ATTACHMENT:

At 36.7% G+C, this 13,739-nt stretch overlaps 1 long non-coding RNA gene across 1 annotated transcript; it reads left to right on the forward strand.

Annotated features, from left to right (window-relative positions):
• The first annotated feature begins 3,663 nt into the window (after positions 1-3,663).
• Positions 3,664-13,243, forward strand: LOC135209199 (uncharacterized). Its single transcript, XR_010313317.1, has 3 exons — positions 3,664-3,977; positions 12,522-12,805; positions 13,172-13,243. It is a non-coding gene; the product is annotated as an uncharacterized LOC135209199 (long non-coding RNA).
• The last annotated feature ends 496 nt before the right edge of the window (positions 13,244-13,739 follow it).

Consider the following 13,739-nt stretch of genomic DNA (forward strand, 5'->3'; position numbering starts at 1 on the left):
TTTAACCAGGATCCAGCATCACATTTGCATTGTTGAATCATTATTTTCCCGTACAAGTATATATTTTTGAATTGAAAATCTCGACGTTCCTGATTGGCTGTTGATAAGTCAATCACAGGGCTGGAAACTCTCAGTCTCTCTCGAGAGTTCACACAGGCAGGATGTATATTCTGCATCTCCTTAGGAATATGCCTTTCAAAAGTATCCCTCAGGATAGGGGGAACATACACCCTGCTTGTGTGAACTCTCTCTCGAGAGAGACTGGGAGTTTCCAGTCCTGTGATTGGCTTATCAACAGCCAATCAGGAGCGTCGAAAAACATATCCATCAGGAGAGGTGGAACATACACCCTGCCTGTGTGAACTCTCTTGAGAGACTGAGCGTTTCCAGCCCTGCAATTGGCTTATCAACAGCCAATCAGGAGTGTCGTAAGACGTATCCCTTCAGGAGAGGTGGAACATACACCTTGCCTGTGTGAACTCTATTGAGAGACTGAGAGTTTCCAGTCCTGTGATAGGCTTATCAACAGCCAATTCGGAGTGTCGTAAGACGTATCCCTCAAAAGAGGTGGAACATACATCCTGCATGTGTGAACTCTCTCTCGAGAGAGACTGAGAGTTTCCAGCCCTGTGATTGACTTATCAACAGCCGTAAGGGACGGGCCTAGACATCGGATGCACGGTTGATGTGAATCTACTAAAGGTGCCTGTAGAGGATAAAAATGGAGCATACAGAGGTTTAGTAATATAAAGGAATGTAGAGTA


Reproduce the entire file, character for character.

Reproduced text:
At 36.7% G+C, this 13,739-nt stretch overlaps 1 long non-coding RNA gene across 1 annotated transcript; it reads left to right on the forward strand.

Annotated features, from left to right (window-relative positions):
• The first annotated feature begins 3,663 nt into the window (after positions 1-3,663).
• Positions 3,664-13,243, forward strand: LOC135209199 (uncharacterized). Its single transcript, XR_010313317.1, has 3 exons — positions 3,664-3,977; positions 12,522-12,805; positions 13,172-13,243. It is a non-coding gene; the product is annotated as an uncharacterized LOC135209199 (long non-coding RNA).
• The last annotated feature ends 496 nt before the right edge of the window (positions 13,244-13,739 follow it).

Consider the following 13,739-nt stretch of genomic DNA (forward strand, 5'->3'; position numbering starts at 1 on the left):
TTTAACCAGGATCCAGCATCACATTTGCATTGTTGAATCATTATTTTCCCGTACAAGTATATATTTTTGAATTGAAAATCTCGACGTTCCTGATTGGCTGTTGATAAGTCAATCACAGGGCTGGAAACTCTCAGTCTCTCTCGAGAGTTCACACAGGCAGGATGTATATTCTGCATCTCCTTAGGAATATGCCTTTCAAAAGTATCCCTCAGGATAGGGGGAACATACACCCTGCTTGTGTGAACTCTCTCTCGAGAGAGACTGGGAGTTTCCAGTCCTGTGATTGGCTTATCAACAGCCAATCAGGAGCGTCGAAAAACATATCCATCAGGAGAGGTGGAACATACACCCTGCCTGTGTGAACTCTCTTGAGAGACTGAGCGTTTCCAGCCCTGCAATTGGCTTATCAACAGCCAATCAGGAGTGTCGTAAGACGTATCCCTTCAGGAGAGGTGGAACATACACCTTGCCTGTGTGAACTCTATTGAGAGACTGAGAGTTTCCAGTCCTGTGATAGGCTTATCAACAGCCAATTCGGAGTGTCGTAAGACGTATCCCTCAAAAGAGGTGGAACATACATCCTGCATGTGTGAACTCTCTCTCGAGAGAGACTGAGAGTTTCCAGCCCTGTGATTGACTTATCAACAGCCGTAAGGGACGGGCCTAGACATCGGATGCACGGTTGATGTGAATCTACTAAAGGTGCCTGTAGAGGATAAAAATGGAGCATACAGAGGTTTAGTAATATAAAGGAATGTAGAGTA